Now as files are needed for production, they move them into the proper production folders in this manner:

  1. They use Lou Gallo’s “Move Tree” application to ensure the entire assembly structure is moved into the proper folders – the drawing and all components can easily be moved in a single step
  2. They have a custom EPDM add-in that moves the files into their production workflow and populates the file’s data cards with information calculated from the file’s new environment
  3. PigeonHole is used to find the correct corresponding record inside their Notes database and populates their data card with description, revision, drawn date, original author, etc.

Groovy Benefits:

  • Users must update the files to the new company standards; but only as the files are needed. (No use fixing files that will never be used.)
  • Files in the “production” part of the vault can be trusted because they have been updated by the users.
  • Since the files are in the vault from the beginning, they are protected, backed up and searchable.

Jeff Sweeney

CSWE Engineering Data Specialist 3DVision Technologies

Group your EPDM Search Favorites

Wednesday, September 11th, 2013

There are many ways to group together things you like. g+ has circles; facebook has, …well facebook doesn’t have anything; and SolidWorks Enterprise PDM allows you to keep your search favorites in folders.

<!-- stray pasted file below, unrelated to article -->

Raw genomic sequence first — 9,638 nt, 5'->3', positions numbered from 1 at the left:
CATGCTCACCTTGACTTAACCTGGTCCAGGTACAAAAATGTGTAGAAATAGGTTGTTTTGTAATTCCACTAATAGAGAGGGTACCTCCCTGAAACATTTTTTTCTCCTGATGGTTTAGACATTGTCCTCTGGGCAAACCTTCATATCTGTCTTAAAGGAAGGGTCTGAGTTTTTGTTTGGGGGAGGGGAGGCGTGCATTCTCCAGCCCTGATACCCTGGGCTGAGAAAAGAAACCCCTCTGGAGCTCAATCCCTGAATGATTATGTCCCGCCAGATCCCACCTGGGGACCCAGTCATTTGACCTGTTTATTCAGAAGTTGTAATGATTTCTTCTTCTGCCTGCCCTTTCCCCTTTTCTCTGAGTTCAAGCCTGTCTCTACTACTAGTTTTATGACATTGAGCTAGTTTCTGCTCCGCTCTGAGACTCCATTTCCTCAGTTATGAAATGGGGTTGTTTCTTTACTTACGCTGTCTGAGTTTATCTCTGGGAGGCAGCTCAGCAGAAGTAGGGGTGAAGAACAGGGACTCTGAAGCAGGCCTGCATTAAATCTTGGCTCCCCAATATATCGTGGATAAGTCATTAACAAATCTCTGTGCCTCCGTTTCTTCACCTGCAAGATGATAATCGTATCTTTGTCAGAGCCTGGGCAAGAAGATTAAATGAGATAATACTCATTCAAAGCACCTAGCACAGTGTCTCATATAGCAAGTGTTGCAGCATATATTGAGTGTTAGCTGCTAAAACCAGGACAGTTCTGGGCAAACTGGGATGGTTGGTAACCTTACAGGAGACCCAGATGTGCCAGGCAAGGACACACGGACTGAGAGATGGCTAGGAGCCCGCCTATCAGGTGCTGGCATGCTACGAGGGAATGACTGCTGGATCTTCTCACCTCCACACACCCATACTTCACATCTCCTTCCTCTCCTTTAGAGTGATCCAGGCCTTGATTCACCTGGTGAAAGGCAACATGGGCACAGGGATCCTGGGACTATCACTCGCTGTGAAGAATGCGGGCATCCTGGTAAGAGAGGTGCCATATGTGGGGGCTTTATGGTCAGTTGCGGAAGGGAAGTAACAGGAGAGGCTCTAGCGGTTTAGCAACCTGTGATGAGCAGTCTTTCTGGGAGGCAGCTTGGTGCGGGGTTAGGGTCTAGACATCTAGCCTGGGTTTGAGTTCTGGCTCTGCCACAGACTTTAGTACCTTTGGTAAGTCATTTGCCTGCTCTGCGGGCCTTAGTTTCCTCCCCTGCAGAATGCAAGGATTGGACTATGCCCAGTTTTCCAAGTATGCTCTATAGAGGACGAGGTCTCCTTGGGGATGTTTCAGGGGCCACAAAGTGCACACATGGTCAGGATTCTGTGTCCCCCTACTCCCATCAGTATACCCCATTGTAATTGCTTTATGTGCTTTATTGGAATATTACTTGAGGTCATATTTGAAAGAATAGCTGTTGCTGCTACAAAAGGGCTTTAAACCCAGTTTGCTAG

When you choose to save your search as a favorite:


Put the name of the folder you want the search to be stored in followed by a backslash. (In the example below, a search favorite “ECNs to be approved” will exist in a folder named “ECNs”)


Now your searches are grouped together in your own custom search folders!


If the folder doesn’t already exist it will automatically be created.

Jeff Sweeney

CSWE Engineering Data Specialist 3DVision Technologies

Update your EPDM Data Cards with ODBC

Friday, September 6th, 2013

New, in in the advanced features section of PigeonHole 1.6, you have the ability to connect your SolidWorks Enterprise PDM data cards to your ODBC compatible databases.


Now you have three choices to connect to databases:

  • Connect to a SQL server given: Server, Database, User name and Password (The user name and password are not required if the user has a trusted connection to the database)
  • Connect to an ODBC database through an ODBC DSN (data source name) With this choice; Database, User name and Password may be optional, depending on how much information is stored within the DSN.
  • Enter the full ODBC connection string

Jeff Sweeney

CSWE Engineering Data Specialist 3DVision Technologies

Where is your file shared?

Thursday, September 5th, 2013

The ability to have the exact same file exist in more than one location within your SolidWorks Enterprise PDM vault can be a huge time saver. The difficulty sometimes is that once a file has been shared, it can be difficult to tell where the file has been shared.

If the file has not been deleted, you can search for the file –a separate listing of the file should appear for each share.

I think it is easier to RMB click on the file and choose “Properties” from Windows Explorer.

A file that is shared will have a “Links” tab. This tab shows all the locations where this file exists.


Jeff Sweeney

CSWE Engineering Data Specialist 3DVision Technologies